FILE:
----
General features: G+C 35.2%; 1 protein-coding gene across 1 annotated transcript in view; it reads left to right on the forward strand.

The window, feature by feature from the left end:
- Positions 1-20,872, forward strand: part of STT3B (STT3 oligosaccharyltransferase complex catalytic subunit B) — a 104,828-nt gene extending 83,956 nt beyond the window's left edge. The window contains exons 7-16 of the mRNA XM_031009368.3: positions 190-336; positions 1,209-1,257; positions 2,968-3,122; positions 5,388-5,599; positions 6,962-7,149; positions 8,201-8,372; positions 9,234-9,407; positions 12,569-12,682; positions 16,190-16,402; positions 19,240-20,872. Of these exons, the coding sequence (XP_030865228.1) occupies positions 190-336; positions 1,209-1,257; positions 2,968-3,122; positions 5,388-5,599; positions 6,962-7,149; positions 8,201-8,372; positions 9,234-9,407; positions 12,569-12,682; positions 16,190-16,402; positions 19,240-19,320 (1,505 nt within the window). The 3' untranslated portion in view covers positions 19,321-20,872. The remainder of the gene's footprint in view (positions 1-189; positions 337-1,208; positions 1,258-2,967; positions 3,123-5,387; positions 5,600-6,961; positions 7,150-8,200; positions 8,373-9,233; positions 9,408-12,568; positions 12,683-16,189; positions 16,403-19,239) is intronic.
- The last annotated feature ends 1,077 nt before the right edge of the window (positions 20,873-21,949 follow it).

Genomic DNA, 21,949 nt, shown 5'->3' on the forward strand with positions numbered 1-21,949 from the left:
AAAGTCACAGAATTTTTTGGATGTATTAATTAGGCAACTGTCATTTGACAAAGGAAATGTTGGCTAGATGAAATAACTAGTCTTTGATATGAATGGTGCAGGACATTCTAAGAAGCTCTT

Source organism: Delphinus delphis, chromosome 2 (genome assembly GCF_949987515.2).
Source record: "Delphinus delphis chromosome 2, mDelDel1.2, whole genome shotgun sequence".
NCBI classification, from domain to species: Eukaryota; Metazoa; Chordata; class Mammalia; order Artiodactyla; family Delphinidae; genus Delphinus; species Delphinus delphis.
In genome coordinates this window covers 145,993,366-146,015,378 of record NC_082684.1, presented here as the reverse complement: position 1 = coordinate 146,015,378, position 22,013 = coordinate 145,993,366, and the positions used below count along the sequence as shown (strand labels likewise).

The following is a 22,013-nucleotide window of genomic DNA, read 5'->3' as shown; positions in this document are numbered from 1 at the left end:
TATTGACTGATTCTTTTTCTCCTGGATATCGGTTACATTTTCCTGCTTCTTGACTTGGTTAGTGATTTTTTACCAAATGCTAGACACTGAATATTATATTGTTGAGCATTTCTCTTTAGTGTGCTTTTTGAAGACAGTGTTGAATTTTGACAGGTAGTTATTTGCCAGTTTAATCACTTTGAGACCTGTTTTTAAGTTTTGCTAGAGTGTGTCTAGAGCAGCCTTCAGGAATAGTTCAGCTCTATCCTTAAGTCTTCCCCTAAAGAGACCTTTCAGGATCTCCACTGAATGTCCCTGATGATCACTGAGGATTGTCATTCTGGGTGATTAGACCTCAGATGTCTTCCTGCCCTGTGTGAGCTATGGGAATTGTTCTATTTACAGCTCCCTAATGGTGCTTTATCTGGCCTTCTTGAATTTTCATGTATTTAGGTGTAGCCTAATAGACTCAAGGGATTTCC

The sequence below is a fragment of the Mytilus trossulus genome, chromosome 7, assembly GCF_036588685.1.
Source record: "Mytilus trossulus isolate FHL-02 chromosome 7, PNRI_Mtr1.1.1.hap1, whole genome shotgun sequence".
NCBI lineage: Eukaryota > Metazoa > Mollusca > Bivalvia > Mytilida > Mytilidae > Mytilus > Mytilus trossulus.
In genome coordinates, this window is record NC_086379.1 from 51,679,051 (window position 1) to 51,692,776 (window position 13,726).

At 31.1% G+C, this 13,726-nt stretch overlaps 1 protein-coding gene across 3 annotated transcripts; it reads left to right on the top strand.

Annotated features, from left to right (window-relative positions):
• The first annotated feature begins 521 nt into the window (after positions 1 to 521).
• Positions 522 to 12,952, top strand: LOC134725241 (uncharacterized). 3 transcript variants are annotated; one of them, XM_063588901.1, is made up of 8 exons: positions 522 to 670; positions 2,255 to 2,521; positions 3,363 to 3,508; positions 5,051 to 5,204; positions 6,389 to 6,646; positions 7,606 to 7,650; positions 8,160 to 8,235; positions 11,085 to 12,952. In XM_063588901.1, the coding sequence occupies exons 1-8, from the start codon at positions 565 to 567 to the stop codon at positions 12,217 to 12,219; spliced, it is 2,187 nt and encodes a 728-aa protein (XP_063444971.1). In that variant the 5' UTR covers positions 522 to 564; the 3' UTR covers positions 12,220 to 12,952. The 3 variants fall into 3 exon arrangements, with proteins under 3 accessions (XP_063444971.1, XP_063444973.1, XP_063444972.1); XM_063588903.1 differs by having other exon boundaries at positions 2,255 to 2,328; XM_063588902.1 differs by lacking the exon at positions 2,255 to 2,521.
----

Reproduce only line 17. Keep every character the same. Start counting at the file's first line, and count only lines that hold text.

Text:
At 31.1% G+C, this 13,726-nt stretch overlaps 1 protein-coding gene across 3 annotated transcripts; it reads left to right on the top strand.